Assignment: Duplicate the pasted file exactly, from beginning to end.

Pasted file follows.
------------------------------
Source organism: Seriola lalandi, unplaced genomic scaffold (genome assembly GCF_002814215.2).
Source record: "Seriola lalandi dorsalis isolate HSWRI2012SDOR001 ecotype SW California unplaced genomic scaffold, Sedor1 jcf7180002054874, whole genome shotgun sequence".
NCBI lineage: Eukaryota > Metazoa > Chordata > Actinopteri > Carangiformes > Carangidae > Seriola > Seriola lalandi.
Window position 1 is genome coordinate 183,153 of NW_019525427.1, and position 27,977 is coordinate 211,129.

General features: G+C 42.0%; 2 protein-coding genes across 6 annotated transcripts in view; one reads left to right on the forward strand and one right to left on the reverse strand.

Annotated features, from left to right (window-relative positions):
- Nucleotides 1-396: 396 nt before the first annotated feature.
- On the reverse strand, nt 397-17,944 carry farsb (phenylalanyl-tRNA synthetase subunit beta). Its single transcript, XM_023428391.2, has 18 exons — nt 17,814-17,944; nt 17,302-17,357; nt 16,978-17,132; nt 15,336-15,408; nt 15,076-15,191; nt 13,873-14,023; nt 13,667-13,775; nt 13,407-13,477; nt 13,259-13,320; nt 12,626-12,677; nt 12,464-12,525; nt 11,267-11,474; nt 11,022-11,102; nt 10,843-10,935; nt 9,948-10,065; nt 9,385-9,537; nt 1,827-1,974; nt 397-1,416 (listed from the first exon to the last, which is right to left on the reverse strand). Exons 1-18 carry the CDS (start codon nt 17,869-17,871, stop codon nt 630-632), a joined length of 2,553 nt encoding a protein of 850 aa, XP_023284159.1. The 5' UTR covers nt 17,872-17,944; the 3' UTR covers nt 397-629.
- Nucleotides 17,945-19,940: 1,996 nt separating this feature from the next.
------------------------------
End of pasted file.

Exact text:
Source organism: Seriola lalandi, unplaced genomic scaffold (genome assembly GCF_002814215.2).
Source record: "Seriola lalandi dorsalis isolate HSWRI2012SDOR001 ecotype SW California unplaced genomic scaffold, Sedor1 jcf7180002054874, whole genome shotgun sequence".
NCBI lineage: Eukaryota > Metazoa > Chordata > Actinopteri > Carangiformes > Carangidae > Seriola > Seriola lalandi.
Window position 1 is genome coordinate 183,153 of NW_019525427.1, and position 27,977 is coordinate 211,129.

General features: G+C 42.0%; 2 protein-coding genes across 6 annotated transcripts in view; one reads left to right on the forward strand and one right to left on the reverse strand.

Annotated features, from left to right (window-relative positions):
- Nucleotides 1-396: 396 nt before the first annotated feature.
- On the reverse strand, nt 397-17,944 carry farsb (phenylalanyl-tRNA synthetase subunit beta). Its single transcript, XM_023428391.2, has 18 exons — nt 17,814-17,944; nt 17,302-17,357; nt 16,978-17,132; nt 15,336-15,408; nt 15,076-15,191; nt 13,873-14,023; nt 13,667-13,775; nt 13,407-13,477; nt 13,259-13,320; nt 12,626-12,677; nt 12,464-12,525; nt 11,267-11,474; nt 11,022-11,102; nt 10,843-10,935; nt 9,948-10,065; nt 9,385-9,537; nt 1,827-1,974; nt 397-1,416 (listed from the first exon to the last, which is right to left on the reverse strand). Exons 1-18 carry the CDS (start codon nt 17,869-17,871, stop codon nt 630-632), a joined length of 2,553 nt encoding a protein of 850 aa, XP_023284159.1. The 5' UTR covers nt 17,872-17,944; the 3' UTR covers nt 397-629.
- Nucleotides 17,945-19,940: 1,996 nt separating this feature from the next.